The Malakasa Interchange, at 36.5 kilometers out, marks the last turn-off for those heading for Corinth, and the South. At 56.8 kilometers, there’s another 1.40-Euro toll.

Stopping at Livadia

At about 95.6 kilometers, you pass, on the right, Lake Iliki, Athens’ watershed. Pay attention: at 107 kilometers, you will exit off the National Road to the right, following signs for Livadia/Delphi/Parnassos, the latter name referring to the grand, snow-covered-in-winter mountain that backs Delphi and attracts so many Greek and Balkan skiers to its slopes in winter. (By the way, the cotton fluff punctuating the landscape here is just that: cotton. The one-crop cotton monoculture is changing these beautiful valleys in ways we couldn’t imagine a few decades ago.)

At 130.5 kilometers, turn left, then take the first right for Livadia, where you’ll be stopping for lunch, a snack, or just a stretch. The outskirts of this mountain town look a little grim, and often feature encampments of gypsies. At 134.2 kilometers is the turn-off, left, for Livadia. . .and here, my directions always break down. What I can tell you is that every time I try to locate the one, easy (they say) road up, and to the left, to the Springs of Kryas, I get lost but, in about ten minutes’ time, I always find the dramatic water wheels, flowing stream, and excellent souvlakia that characterize Livadia’s high plateia, so don’t give up! Follow signs for the Springs of Kryas, and keep asking locals: they’re used to lost-looking souls in cars. When you arrive, you’ll be rewarded for your efforts.

The Springs of Kryas

Livadia has always been a textile town, and all this activity on the Erkina (ancient Herkyna) River had to do with fulling and spinning activities. That castle (Kastro) up above you to your right was built by the Catalans in the 14th century, and is said to have once been home to the relic of the head of Saint George. If you’re a hiker, and the weather is cool, you may want to go up and have a look.

We, however, were content to photograph the river and springs, steaming and frothing in winter, and have an excellent lunch of souvlakia, kontosouvli (lamb innards wrapped around organ meats, all grilled on a spit—well, perhaps you need to be a native to enjoy this delicacy), pork chops, Greek salad, French fries and a superlative rosé wine from the barrel at a taverna just on the square here called Ee Krya (Tel: 22610 26764, 21103; open 10:00 a.m. till late). The four of us ate till bursting for about 30 Euros. Next door, for Oriental sweets, coffee, and ice cream, we repaired to Kafe Erkyna (Tel: 22610 80981; Trofoniou and Aghiou Dimitriou streets; Springs of Kryas).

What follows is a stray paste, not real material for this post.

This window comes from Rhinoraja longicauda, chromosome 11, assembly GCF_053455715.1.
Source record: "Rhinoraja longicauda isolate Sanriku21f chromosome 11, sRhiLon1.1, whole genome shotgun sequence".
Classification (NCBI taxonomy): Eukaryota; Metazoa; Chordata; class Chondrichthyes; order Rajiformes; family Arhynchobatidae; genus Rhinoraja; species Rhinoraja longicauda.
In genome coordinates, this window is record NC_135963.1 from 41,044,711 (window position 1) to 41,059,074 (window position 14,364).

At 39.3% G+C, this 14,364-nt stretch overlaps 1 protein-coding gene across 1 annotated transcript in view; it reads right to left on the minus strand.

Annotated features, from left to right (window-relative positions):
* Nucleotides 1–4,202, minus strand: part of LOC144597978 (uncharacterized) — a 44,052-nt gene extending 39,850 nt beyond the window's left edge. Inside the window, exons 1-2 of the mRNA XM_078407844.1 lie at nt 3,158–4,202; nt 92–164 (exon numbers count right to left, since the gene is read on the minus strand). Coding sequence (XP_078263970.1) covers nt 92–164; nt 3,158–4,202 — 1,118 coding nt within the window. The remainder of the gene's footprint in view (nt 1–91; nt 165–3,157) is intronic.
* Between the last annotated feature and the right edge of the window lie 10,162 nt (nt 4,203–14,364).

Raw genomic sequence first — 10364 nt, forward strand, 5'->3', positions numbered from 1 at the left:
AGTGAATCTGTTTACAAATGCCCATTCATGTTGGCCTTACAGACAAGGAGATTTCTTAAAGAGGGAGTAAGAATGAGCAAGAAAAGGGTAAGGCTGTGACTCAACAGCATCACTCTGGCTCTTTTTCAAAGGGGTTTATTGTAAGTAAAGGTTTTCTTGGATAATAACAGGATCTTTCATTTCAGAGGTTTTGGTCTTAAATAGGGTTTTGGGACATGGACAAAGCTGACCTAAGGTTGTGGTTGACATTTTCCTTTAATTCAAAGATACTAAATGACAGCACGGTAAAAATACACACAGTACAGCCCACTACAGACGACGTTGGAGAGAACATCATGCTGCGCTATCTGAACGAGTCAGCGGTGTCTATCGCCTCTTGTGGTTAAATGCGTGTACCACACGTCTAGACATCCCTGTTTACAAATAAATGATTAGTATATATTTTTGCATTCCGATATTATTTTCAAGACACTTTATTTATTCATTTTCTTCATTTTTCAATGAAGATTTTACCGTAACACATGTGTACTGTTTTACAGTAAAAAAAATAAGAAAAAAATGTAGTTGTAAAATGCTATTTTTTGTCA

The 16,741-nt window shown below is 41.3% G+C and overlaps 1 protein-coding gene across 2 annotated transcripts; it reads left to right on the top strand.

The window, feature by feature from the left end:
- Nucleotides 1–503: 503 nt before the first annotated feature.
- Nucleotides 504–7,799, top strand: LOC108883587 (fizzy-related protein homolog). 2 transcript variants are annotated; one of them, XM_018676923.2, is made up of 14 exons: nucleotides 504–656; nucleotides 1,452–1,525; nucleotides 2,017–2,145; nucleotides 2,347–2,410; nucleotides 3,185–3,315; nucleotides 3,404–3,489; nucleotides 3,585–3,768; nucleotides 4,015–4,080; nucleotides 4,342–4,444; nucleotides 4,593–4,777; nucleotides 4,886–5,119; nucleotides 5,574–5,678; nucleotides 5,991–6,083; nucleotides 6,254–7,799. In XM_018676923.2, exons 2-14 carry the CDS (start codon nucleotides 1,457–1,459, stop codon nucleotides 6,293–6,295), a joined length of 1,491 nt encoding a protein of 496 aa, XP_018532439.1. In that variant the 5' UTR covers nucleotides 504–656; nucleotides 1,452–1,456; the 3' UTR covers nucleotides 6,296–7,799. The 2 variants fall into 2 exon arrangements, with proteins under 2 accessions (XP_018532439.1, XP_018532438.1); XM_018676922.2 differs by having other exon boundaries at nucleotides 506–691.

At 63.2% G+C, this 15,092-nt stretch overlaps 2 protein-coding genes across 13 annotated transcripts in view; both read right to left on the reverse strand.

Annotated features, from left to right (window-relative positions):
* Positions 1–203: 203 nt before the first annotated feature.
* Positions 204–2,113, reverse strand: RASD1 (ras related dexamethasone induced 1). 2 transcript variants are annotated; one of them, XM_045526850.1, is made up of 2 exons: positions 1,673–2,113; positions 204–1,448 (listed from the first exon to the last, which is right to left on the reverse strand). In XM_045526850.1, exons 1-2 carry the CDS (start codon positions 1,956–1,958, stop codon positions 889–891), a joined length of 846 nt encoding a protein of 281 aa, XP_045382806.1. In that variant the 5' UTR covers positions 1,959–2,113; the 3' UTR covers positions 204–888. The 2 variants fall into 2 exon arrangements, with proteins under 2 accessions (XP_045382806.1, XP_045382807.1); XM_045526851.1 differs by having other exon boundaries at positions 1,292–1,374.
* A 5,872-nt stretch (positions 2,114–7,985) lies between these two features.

On to Delphi

Return now to the main, cypress-lined Livadia/Delphi road, which begins to wind uphill as you and the immense electric pylons forge on towards the greatest Oracle of antiquity. Watch out for goats in the road! We also saw hawks, magpies, foxes, and something that resembled a badger on the way up the hill. About 32.4 kilometers from Livadia, you reach the ski resort town of Arachova, above which is the Parnassos Ski Center (Tel: 22340 22693-5).

Another 10.2 kilometers on, and you pass through the Sanctuary of Apollo at Delphi, below and above the road. Just beyond it is your first night’s destination, the modern town of Delphi (Thel-FOOS, in Greek, with the accent on the second syllable).

I suggest spending a night in Delphi at either the Hotel Parnassos, owned by Mr. Babis Kourelis, or the Hotel Acropole, owned by his brother, Socratis. Both hotels are located in Delphi Town proper. The Parnassos is a little more luxurious, and is situated on the main thoroughfare, with its own in-house café and internet café. The Acropole is a street below, quieter in high season, and has lovely views of the sea of olive trees stretching below Delphi down to the sea. (Remember: if you’re seeking a deluxe hotel, they exist in both Delphi and Arachova, so you also have that option.)

We ate (lunch and dinner) at the Epikouros Restaurant, also owned by Mr. Babis Korelis, and were amazed to find such excellent and creative cuisine (courtesy Chef Fani Kostara) so far from the capital.

Try the peppers stuffed with cheese, ham and bacon; the Salad Epikouros (avocado, goat cheese, pine nuts, roka); and goat with potatoes, cheese and lemon sauce.

There’s an extensive wine list here, really good live Greek music on weekends in winter, and a lovely terrace overlooking the plain for summer visitors.

Sanctuary & Museum

The archaeological site, which we visited the next morning, is some 300 meters from the modern town. If you walk, you’ll pass Town Hall, or the Dimarheion, and should stop to have a look at a beautiful model of the sanctuary in its prime, from the 6th to the 4th century BC. Note: the Delphi Archaeological Museum had been largely closed for renovations during my previous two visits, so I was jubilant to find it open, renovated and sparkling in 2006. I and my friends were able to see all of the collection’s precious holdings: the Charioteer; the 470 BC white kylix featuring a seated Apollo; the Hellenstic copy of the Archaic omphalos, or world’s navel-stone (Delphi was considered to be located at the precise center of the world); an immense, if now flattened, silver votive offering of a bull; and the charming head of Antinoos, 130-138 BC, the Bithynian youth beloved of the Emperor Hadrian.